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Ancient Greek Theatre

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Ancient Greek Theatre About 600 BCE - about 250 BCE ... Some historians believe Greek drama originated in the dithyrambic choruses Dithyramb: long hymn, ... – PowerPoint PPT presentation

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Title: Ancient Greek Theatre


1
Ancient Greek Theatre
  • About 600 BCE - about 250 BCE

2
Origins
  • Religious ceremonies
  • Funerals
  • Seasonal celebrations
  • Ceremonies honoring the gods
  • Of particular significance were ceremonies
    honoring Dionysus, god of wine, fertility and
    revelry.
  • Some historians believe Greek drama originated in
    the dithyrambic choruses
  • Dithyramb long hymn, sung and danced by a group
    of 50 men

3
Thespis
  • Thespis is credited being the first actor
  • In 534 BCE, he stepped out of the chorus and
    delivered a prologue and dialogue while
    impersonating a character
  • That is where we get the modern term thespian
    as a tribute to Thespis.

4
Festivals
  • Business came to a standstill during dramatic
    festivals even wars were stopped to celebrate
    and honor the gods
  • Has no modern day equivalent
  • City Dionysia
  • Held at the end of March when spring had arrived
    to honor Dionysus
  • In 534 BCE, tragedy was incorporated In 486
    BCE, comedy and satyr plays added

5
City Dionysia
  • Lasted for several days
  • Before the opening of the festival, parades and
    sacrifices were held to honor Dionysus
  • 2 days for dithyrambs, 3 days for plays
  • Each playwright had to enter 3 tragedies and 1
    satyr play this was called a tetralogy
  • Awards were given similar to Olympics

6
Greek Tragedy
  • Violence and death offstage
  • Frequent use of messengers to relate information
  • Usually continuous time of action
  • Usually single place
  • Stories based on myth or history, but varied
    interpretations of events

7
Aeschylus
  • His are the oldest surviving plays
  • Has the only remaining Greek trilogy
  • The Orestia
  • Agamemnon
  • The Libation Bearers
  • The Eumenides
  • Introduced the 2nd actor

8
Sophocles (496-406 B.C.)
  • Introduced the 3rd actor
  • Fixed the chorus at 15
  • Wrote
  • Oedipus Rex
  • Antigone

9
Euripides (480-406 B.C.)
  • Very popular in later Greek times
  • little appreciated during his life
  • Sometimes known as "the father of melodrama"
  • Wrote
  • Hecuba
  • Medea

10
Aristotle
  • Wrote The Poetics (c. 335 BCE) in response to
    Platos The Republic
  • Aristotlean Elements
  • Plot
  • Character
  • Thought
  • Diction
  • Music
  • Spectacle

11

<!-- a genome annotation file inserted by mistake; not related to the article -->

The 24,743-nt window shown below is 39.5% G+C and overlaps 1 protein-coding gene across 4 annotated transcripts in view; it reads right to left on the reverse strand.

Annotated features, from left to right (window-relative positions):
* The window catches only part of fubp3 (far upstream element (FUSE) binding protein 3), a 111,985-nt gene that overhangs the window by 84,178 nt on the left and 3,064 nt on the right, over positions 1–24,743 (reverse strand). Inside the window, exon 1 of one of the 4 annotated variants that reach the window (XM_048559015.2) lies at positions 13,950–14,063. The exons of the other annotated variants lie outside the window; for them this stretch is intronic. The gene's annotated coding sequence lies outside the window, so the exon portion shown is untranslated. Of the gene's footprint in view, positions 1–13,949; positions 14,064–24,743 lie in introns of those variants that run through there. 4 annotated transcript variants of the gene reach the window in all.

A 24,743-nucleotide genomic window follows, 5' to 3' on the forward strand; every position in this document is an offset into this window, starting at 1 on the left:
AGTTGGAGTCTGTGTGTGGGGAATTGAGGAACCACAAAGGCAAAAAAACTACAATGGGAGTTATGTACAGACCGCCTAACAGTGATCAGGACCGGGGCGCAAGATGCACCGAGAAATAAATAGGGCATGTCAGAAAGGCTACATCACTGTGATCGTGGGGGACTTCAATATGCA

The Satyr Play
  • Afterpiece to the tragedies
  • Thematically tied to trilogy
  • Poked fun at honored Greek religion and heroes
  • Had elements of vulgarity

12
Comedy
  • Satirical treatment of domestic situations
  • Called "Old Comedy"
  • Commentary on contemporary society, politics,
    literature, and Peloponnesian War.

13
Aristophanes
  • Wrote plays in the style of Old Comedy
  • Reflected the social and political climate in
    Athens
  • Plays full of bawdy wit
  • Distinguished for their inventive comic scenes,
    witty dialogue and pointed satire rather than for
    plot or character
  • Wrote
  • The Clouds (423 BCE)
  • The Birds (414 BCE)
  • Lysistrata (411 BCE)
  • The Frogs (405 BCE)

14
Greek Theater
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20
Scenery and Special Effects
  • Periaktos
  • rotating triangles used for changing scene
    locations
  • Ekkyklema
  • platform on wheels used to bring out characters
    from inside the building
  • Mechane
  • Crane hidden behind the upper level of the skene,
    used to lower the actor playing the god to
    suggest a descent from the heavens
  • Later changed to deus ex machina which means god
    from a machine

21
Acting Styles
  • Acting styles
  • Only three actors
  • Actors usually played more than one role
  • Men played all the parts
  • Chorus
  • Entered with stately march, sometimes singing or
    in small groups.
  • Choral passages sung and danced in unison,
    sometimes divided into two groups.

22
Costumes and Masks
  • Masks
  • All tragic players wore masks.
  • None survive - made of cork, linen, wood.
  • Covered whole face - hair, beard, etc.
  • Comedy - more varied often birds, animals, etc.
    Probably not realistic.
  • Characters had exaggerated masks, some in chorus
    wore identical masks.

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